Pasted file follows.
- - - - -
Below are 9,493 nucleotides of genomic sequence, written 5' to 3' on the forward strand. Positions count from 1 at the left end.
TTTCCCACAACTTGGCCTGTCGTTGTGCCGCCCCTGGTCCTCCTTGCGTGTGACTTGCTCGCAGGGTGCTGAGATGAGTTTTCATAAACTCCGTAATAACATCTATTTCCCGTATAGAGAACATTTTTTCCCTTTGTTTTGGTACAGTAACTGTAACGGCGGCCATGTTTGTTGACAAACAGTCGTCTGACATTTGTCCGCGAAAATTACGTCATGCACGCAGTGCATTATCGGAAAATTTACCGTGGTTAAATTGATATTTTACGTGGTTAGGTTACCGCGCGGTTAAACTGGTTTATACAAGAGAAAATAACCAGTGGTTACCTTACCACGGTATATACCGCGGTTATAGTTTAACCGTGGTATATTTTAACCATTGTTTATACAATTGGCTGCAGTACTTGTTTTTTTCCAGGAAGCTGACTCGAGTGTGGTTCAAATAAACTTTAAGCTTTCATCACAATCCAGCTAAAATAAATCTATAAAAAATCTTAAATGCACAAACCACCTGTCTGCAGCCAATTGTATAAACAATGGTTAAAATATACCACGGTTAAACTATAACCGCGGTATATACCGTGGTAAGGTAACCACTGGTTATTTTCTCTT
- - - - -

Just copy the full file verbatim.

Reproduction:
Below are 9,493 nucleotides of genomic sequence, written 5' to 3' on the forward strand. Positions count from 1 at the left end.
TTTCCCACAACTTGGCCTGTCGTTGTGCCGCCCCTGGTCCTCCTTGCGTGTGACTTGCTCGCAGGGTGCTGAGATGAGTTTTCATAAACTCCGTAATAACATCTATTTCCCGTATAGAGAACATTTTTTCCCTTTGTTTTGGTACAGTAACTGTAACGGCGGCCATGTTTGTTGACAAACAGTCGTCTGACATTTGTCCGCGAAAATTACGTCATGCACGCAGTGCATTATCGGAAAATTTACCGTGGTTAAATTGATATTTTACGTGGTTAGGTTACCGCGCGGTTAAACTGGTTTATACAAGAGAAAATAACCAGTGGTTACCTTACCACGGTATATACCGCGGTTATAGTTTAACCGTGGTATATTTTAACCATTGTTTATACAATTGGCTGCAGTACTTGTTTTTTTCCAGGAAGCTGACTCGAGTGTGGTTCAAATAAACTTTAAGCTTTCATCACAATCCAGCTAAAATAAATCTATAAAAAATCTTAAATGCACAAACCACCTGTCTGCAGCCAATTGTATAAACAATGGTTAAAATATACCACGGTTAAACTATAACCGCGGTATATACCGTGGTAAGGTAACCACTGGTTATTTTCTCTT